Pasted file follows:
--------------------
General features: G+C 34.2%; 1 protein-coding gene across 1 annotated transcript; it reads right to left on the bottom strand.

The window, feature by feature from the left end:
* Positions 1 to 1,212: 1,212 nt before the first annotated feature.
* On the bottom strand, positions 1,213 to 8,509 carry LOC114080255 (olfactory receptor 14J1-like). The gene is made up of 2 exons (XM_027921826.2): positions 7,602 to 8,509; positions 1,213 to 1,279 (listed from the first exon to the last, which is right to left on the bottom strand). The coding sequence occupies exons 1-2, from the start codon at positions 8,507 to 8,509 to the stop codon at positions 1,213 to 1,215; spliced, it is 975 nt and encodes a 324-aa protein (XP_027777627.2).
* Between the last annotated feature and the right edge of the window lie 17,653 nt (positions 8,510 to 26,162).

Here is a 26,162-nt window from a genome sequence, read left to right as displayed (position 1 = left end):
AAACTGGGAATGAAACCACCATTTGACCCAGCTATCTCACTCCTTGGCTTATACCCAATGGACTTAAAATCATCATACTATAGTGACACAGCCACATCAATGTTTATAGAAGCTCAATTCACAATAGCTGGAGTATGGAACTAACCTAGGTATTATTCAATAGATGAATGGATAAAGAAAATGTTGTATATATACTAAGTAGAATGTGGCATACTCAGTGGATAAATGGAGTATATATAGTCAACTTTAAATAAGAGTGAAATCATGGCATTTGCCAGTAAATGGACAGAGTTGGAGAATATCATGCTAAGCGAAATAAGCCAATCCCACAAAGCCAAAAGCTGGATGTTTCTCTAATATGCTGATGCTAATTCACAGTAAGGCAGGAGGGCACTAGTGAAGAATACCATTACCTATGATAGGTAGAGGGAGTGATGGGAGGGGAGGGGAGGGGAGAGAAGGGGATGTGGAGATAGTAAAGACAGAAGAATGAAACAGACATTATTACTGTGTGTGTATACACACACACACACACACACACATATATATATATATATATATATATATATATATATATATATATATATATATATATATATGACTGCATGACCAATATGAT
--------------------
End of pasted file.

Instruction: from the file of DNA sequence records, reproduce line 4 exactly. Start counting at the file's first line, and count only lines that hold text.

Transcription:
* On the bottom strand, positions 1,213 to 8,509 carry LOC114080255 (olfactory receptor 14J1-like). The gene is made up of 2 exons (XM_027921826.2): positions 7,602 to 8,509; positions 1,213 to 1,279 (listed from the first exon to the last, which is right to left on the bottom strand). The coding sequence occupies exons 1-2, from the start codon at positions 8,507 to 8,509 to the stop codon at positions 1,213 to 1,215; spliced, it is 975 nt and encodes a 324-aa protein (XP_027777627.2).